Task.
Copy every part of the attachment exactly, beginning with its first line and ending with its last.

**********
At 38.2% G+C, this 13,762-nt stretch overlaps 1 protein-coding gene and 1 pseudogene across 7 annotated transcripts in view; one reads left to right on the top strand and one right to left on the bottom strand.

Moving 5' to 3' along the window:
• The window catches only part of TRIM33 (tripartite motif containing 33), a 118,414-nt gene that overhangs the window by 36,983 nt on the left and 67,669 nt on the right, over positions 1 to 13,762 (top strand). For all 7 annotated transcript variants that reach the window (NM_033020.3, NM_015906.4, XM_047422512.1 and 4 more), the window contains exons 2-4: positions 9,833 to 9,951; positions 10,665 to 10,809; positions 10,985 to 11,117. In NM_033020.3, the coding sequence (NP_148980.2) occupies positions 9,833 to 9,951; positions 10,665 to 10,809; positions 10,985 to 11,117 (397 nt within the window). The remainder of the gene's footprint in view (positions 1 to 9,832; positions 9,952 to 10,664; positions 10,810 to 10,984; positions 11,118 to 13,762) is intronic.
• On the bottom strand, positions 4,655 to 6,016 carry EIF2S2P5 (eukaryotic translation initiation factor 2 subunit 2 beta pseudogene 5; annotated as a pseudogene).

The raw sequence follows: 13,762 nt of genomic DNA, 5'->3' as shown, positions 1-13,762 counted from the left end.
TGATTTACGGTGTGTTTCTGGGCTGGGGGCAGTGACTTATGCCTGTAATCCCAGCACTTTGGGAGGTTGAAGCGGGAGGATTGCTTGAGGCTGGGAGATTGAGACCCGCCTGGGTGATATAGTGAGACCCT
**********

At 38.2% G+C, this 13,762-nt stretch overlaps 1 protein-coding gene and 1 pseudogene across 7 annotated transcripts in view; one reads left to right on the top strand and one right to left on the bottom strand.

Moving 5' to 3' along the window:
• The window catches only part of TRIM33 (tripartite motif containing 33), a 118,414-nt gene that overhangs the window by 36,983 nt on the left and 67,669 nt on the right, over positions 1 to 13,762 (top strand). For all 7 annotated transcript variants that reach the window (NM_033020.3, NM_015906.4, XM_047422512.1 and 4 more), the window contains exons 2-4: positions 9,833 to 9,951; positions 10,665 to 10,809; positions 10,985 to 11,117. In NM_033020.3, the coding sequence (NP_148980.2) occupies positions 9,833 to 9,951; positions 10,665 to 10,809; positions 10,985 to 11,117 (397 nt within the window). The remainder of the gene's footprint in view (positions 1 to 9,832; positions 9,952 to 10,664; positions 10,810 to 10,984; positions 11,118 to 13,762) is intronic.
• On the bottom strand, positions 4,655 to 6,016 carry EIF2S2P5 (eukaryotic translation initiation factor 2 subunit 2 beta pseudogene 5; annotated as a pseudogene).

The raw sequence follows: 13,762 nt of genomic DNA, 5'->3' as shown, positions 1-13,762 counted from the left end.
TGATTTACGGTGTGTTTCTGGGCTGGGGGCAGTGACTTATGCCTGTAATCCCAGCACTTTGGGAGGTTGAAGCGGGAGGATTGCTTGAGGCTGGGAGATTGAGACCCGCCTGGGTGATATAGTGAGACCCT